PBT’s NBA season awards: LeBron for MVP is the easy one

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In the NBA, reputations are made and broken in the playoffs — but that is like a different season completely. The NBA gives out its awards based on the regular season. And this season a couple awards are obvious, but a couple could go a lot of different directions.

Here are PBT’s awards for the season (for the record I do not have an official vote).

Most Valuable Player: LeBron James (Miami Heat)

Out of the 123 media votes for MVP somebody is going to pick Kevin Durant, and I can’t wait to hear their explanation. Because as much as someone might be tired of voting for LeBron James, he took his game to another level this season — 26.8 points game on a career best 56.5 percent shooting, he hit 40 percent of his threes, chipped in 8 rebounds and 7.3 assists per game. He is the Heat’s best defender, best playmaker (he improved in that area), best post player (allowing them to play small), and go-to scorer — he is clearly the best all around player in the game, leading the team with the best regular season record. He has matured in Miami after leaving home in Cleveland and his game has flourished in a way that we are left trying to compare him and his legacy to stars of era’s past. Because we are in his era.

The rest of my ballot: 2) Kevin Durant; 3) Chris Paul; 4) Carmelo Anthony; 5) Tim Duncan.

Sixth Man of the Year: J.R. Smith (New York Knicks)

Even up to the start of the final weeks of the season, I was thinking I would pick the Clippers super-sub Jamal Crawford here. And if I had to pick one of these guys to create and take the last shot of the game for me, I’d go Crawford. But Smith swung me over to his side with his play down the stretch, particularly when Carmelo Anthony was out — in his last 15 games (before the Wednesday season finale) Smith averaged 23.7 points a game on 50.6 percent shooting, with 6.5 rebounds a game. He can create his own shot, takes and makes difficult shots (not always a good thing but he makes it work), he gets to the rim when he wants, and he provides that scoring spark off the bench the Knicks need. Plus, he provides a little — just a little — more defense than Crawford. It also helps that Smith did his best work down the stretch this season, Crawford was doing his back in December when the Clippers looked like a contender, but they have fallen off sense then.

The rest of my ballot: 2) Jamal Crawford; 3) Jarrett Jack.

Rookie of the Year: Damian Lillard (Portland Trail Blazers)

This was the other easy call — Lillard should run away with the voting and deservedly so. If you made me pick what rookie I would want on my roster three years from now other guys would leapfrog Lillard (Anthony Davis and Andre Drummond in particular) but Lillard, after four years in college, came into the NBA better ready to make an immediate impact. Plus he landed in the perfect place to do it, a team that had LaMarcus Aldridge, Nicolas Batum and other talented players looking for a point guard to run the show. Lillard did that showing he could run the pick-and-roll and create shots for himself or others. Lillard averaged 19.1 points and 6.5 assists a game. Lillard also was durable — he is second in the NBA in minutes played, behind only Kevin Durant, and that durability helped separate him from his fellow rookies.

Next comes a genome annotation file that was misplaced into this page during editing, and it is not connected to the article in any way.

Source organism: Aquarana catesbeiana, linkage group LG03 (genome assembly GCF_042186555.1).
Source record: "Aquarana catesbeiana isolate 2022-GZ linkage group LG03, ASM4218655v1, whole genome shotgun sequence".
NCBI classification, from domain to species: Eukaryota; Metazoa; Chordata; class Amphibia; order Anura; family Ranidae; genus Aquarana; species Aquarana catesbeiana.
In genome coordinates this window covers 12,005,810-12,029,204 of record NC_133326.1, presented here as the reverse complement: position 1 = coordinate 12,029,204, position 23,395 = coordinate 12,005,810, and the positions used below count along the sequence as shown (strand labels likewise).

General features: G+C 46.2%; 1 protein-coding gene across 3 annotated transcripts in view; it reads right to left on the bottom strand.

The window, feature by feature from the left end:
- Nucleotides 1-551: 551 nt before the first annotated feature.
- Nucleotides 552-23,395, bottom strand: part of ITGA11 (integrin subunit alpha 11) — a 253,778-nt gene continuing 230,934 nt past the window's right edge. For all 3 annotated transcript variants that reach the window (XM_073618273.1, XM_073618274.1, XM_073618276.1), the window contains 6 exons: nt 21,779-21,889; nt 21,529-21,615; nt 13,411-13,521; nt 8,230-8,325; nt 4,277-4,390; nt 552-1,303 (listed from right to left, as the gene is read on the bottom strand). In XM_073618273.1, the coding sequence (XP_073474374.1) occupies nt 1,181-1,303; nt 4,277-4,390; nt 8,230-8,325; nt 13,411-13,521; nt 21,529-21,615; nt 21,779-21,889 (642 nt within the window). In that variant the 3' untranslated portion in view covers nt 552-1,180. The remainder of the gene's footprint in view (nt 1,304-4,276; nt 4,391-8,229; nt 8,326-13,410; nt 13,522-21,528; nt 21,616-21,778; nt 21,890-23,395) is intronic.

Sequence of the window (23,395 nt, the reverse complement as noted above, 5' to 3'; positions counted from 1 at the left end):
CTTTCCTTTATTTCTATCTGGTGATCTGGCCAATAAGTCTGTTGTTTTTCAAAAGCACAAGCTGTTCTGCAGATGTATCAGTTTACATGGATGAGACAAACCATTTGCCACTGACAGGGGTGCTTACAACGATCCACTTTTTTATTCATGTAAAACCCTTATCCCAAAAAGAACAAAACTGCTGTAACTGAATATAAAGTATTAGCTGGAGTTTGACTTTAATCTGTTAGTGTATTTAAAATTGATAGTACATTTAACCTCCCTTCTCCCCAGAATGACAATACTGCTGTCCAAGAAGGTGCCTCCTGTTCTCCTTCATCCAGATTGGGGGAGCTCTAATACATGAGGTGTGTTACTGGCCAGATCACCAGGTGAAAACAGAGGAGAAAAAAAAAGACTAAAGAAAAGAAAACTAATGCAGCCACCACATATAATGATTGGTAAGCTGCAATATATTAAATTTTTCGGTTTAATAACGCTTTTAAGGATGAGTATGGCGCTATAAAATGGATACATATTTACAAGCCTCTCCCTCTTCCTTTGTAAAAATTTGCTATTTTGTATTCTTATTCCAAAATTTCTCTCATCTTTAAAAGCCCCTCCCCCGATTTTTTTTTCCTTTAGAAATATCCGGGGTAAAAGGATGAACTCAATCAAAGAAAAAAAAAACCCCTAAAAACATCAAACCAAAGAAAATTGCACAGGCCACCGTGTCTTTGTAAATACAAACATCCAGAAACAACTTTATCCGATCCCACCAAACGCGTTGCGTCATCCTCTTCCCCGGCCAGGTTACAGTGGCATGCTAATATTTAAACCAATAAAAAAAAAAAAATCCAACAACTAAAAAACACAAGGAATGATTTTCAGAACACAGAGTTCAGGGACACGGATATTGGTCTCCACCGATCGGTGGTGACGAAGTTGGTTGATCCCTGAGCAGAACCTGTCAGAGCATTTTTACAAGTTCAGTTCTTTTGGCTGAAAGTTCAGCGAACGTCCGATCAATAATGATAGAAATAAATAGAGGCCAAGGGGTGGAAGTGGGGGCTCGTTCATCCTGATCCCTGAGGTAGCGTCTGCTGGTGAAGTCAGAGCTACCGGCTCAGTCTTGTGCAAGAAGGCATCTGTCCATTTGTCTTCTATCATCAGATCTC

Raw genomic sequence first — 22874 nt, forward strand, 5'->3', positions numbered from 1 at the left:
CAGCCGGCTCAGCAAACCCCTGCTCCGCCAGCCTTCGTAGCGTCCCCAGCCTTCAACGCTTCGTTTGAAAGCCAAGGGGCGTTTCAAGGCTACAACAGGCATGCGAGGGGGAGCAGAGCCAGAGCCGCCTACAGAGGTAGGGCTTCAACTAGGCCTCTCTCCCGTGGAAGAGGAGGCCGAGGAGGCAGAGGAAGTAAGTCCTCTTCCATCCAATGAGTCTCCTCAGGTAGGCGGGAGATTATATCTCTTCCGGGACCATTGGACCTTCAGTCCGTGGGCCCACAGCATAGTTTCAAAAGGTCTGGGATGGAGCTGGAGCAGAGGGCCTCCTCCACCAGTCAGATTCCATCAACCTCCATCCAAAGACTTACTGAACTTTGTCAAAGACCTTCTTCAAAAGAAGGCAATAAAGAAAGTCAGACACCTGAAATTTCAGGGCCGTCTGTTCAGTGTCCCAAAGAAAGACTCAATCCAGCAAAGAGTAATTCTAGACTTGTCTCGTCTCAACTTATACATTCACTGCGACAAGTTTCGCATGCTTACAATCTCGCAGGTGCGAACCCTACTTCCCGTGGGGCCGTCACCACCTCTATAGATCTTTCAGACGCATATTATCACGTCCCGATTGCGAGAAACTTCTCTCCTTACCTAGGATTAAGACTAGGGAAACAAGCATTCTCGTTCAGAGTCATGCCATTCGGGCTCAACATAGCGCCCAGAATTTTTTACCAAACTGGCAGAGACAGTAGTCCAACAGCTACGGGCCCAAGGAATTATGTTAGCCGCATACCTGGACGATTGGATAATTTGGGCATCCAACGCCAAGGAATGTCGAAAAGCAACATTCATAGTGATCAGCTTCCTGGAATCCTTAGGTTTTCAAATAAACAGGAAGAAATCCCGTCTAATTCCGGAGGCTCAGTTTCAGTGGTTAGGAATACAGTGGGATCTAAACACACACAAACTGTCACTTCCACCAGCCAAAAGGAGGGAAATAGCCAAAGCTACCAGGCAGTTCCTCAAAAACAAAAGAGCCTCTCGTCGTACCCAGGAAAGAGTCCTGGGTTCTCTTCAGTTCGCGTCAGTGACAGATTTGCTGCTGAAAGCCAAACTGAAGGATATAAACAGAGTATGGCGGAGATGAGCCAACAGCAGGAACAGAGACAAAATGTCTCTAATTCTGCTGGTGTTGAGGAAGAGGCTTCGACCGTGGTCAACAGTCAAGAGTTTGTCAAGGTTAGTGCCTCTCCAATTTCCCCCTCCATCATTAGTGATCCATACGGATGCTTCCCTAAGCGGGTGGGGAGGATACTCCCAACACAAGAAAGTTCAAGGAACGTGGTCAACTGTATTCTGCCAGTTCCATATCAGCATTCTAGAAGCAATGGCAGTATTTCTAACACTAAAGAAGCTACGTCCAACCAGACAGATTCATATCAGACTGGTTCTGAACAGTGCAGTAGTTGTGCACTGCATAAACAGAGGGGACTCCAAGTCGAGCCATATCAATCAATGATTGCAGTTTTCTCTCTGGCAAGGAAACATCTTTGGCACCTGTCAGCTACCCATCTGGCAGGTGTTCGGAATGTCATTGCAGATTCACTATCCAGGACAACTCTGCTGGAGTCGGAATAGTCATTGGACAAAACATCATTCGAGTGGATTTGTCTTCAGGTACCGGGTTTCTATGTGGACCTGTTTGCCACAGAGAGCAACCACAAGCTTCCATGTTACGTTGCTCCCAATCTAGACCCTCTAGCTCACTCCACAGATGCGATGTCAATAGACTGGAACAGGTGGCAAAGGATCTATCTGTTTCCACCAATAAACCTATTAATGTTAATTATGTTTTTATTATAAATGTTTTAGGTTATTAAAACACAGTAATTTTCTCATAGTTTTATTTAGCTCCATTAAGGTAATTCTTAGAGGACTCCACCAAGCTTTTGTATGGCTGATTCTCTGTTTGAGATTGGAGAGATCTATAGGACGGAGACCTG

The rest of my ballot: 2) Anthony Davis; 3) Michael Kidd-Gilchrist.

Coach of the Year: George Karl (Denver Nuggets)

This is the most difficult call of the postseason awards because you can make a legit case for a lot of guys. Coaches such as Mark Jackson and Mike Woodson are not on my list but if you picked them for Coach of the Year it would be a legitimate call. But I’m going with George Karl because he built a young team not driven by a ball-dominating star — Carmelo Anthony went East and the Nuggets have become a very different kind of team. They run, they share the ball, they don’t settle for jumpers (they led the NBA in points in the paint, 57.7 per game), and the Nuggets made a jump in defense this season to be a top-10 team (adding Andre Iguodala on the wing had something to do with that). Karl has done it by developing the players he had and fitting them in a system that highlights all of them. For all of that he deserves the hardware.

The rest of my ballot: 2) Gregg Popovich; 3) Erik Spoelstra.

Defensive Player of the Year: Marc Gasol (Memphis Grizzlies)

Often this award can go to the flashy, shot blocking defender — your Serge Ibaka, your Roy Hibbert — but I want to give it to the best all-around center in the game. Marc Gasol isn’t demonstrative like Kevin Garnett — he doesn’t get in the face of smaller guards — but he does choreograph the Grizzlies defense just like KG did for the Celtics. He does protect the back line (he averages 1.7 blocks a game, 12th best in the NBA) but he just seems to always be in the right place at the right time contesting shots. He reads the game and anticipates it as a big man as we have seen in a while. Memphis had the second best defense in the NBA this season and Gasol was the anchor of it, the big man who always made the right play. He deserves this award.

The rest of my ballot: 2) LeBron James; 3) Joakim Noah.

Sixers’ Joel Embiid upgraded to “probable,” will start in Game 3 Thursday

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Everything you saw in the first two games of this Miami/Philadelphia playoff series you can throw out in the trash.

Joel Embiid is back and is now “probable” for Game 3, the Sixers announced, upgrading his status from “doubtful” earlier in the day. Embiid had been out with a concussion and orbital bone fracture.